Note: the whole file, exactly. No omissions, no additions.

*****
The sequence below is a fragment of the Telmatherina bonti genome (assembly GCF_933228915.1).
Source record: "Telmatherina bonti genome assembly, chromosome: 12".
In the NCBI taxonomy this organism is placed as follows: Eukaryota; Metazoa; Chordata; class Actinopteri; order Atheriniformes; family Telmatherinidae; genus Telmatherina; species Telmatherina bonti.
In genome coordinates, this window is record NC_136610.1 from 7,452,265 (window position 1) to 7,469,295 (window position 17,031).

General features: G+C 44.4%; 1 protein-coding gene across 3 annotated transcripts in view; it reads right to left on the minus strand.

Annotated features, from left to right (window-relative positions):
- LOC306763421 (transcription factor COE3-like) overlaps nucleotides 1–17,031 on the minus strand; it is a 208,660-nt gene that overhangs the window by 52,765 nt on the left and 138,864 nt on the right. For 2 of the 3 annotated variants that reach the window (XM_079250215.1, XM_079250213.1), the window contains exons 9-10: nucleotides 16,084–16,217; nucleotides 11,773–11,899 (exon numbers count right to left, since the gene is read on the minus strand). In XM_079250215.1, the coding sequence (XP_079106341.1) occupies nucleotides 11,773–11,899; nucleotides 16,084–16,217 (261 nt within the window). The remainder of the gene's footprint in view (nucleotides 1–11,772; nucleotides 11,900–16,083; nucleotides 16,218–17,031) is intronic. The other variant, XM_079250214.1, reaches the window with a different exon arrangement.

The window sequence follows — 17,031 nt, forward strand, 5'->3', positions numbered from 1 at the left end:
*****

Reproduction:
The sequence below is a fragment of the Telmatherina bonti genome (assembly GCF_933228915.1).
Source record: "Telmatherina bonti genome assembly, chromosome: 12".
In the NCBI taxonomy this organism is placed as follows: Eukaryota; Metazoa; Chordata; class Actinopteri; order Atheriniformes; family Telmatherinidae; genus Telmatherina; species Telmatherina bonti.
In genome coordinates, this window is record NC_136610.1 from 7,452,265 (window position 1) to 7,469,295 (window position 17,031).

General features: G+C 44.4%; 1 protein-coding gene across 3 annotated transcripts in view; it reads right to left on the minus strand.

Annotated features, from left to right (window-relative positions):
- LOC306763421 (transcription factor COE3-like) overlaps nucleotides 1–17,031 on the minus strand; it is a 208,660-nt gene that overhangs the window by 52,765 nt on the left and 138,864 nt on the right. For 2 of the 3 annotated variants that reach the window (XM_079250215.1, XM_079250213.1), the window contains exons 9-10: nucleotides 16,084–16,217; nucleotides 11,773–11,899 (exon numbers count right to left, since the gene is read on the minus strand). In XM_079250215.1, the coding sequence (XP_079106341.1) occupies nucleotides 11,773–11,899; nucleotides 16,084–16,217 (261 nt within the window). The remainder of the gene's footprint in view (nucleotides 1–11,772; nucleotides 11,900–16,083; nucleotides 16,218–17,031) is intronic. The other variant, XM_079250214.1, reaches the window with a different exon arrangement.

The window sequence follows — 17,031 nt, forward strand, 5'->3', positions numbered from 1 at the left end: